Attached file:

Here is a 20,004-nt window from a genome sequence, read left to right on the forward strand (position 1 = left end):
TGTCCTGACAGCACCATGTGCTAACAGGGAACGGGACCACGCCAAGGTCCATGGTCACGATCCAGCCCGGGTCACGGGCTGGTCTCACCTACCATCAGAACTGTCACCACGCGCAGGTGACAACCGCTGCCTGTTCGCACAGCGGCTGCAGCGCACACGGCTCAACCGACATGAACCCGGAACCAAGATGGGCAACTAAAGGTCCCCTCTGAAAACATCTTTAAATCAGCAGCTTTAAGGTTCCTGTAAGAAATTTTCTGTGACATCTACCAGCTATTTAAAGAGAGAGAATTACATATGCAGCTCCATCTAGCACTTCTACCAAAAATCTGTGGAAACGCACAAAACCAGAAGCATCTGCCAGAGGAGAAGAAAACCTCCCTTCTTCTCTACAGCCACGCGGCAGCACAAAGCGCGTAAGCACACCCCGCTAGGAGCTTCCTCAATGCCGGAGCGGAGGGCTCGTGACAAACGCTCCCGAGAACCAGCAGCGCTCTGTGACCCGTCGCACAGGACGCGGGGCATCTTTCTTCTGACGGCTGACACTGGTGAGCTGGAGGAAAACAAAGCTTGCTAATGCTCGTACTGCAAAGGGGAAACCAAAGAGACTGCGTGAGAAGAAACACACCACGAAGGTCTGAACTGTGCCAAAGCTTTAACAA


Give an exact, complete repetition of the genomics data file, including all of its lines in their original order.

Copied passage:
Here is a 20,004-nt window from a genome sequence, read left to right on the forward strand (position 1 = left end):
TGTCCTGACAGCACCATGTGCTAACAGGGAACGGGACCACGCCAAGGTCCATGGTCACGATCCAGCCCGGGTCACGGGCTGGTCTCACCTACCATCAGAACTGTCACCACGCGCAGGTGACAACCGCTGCCTGTTCGCACAGCGGCTGCAGCGCACACGGCTCAACCGACATGAACCCGGAACCAAGATGGGCAACTAAAGGTCCCCTCTGAAAACATCTTTAAATCAGCAGCTTTAAGGTTCCTGTAAGAAATTTTCTGTGACATCTACCAGCTATTTAAAGAGAGAGAATTACATATGCAGCTCCATCTAGCACTTCTACCAAAAATCTGTGGAAACGCACAAAACCAGAAGCATCTGCCAGAGGAGAAGAAAACCTCCCTTCTTCTCTACAGCCACGCGGCAGCACAAAGCGCGTAAGCACACCCCGCTAGGAGCTTCCTCAATGCCGGAGCGGAGGGCTCGTGACAAACGCTCCCGAGAACCAGCAGCGCTCTGTGACCCGTCGCACAGGACGCGGGGCATCTTTCTTCTGACGGCTGACACTGGTGAGCTGGAGGAAAACAAAGCTTGCTAATGCTCGTACTGCAAAGGGGAAACCAAAGAGACTGCGTGAGAAGAAACACACCACGAAGGTCTGAACTGTGCCAAAGCTTTAACAA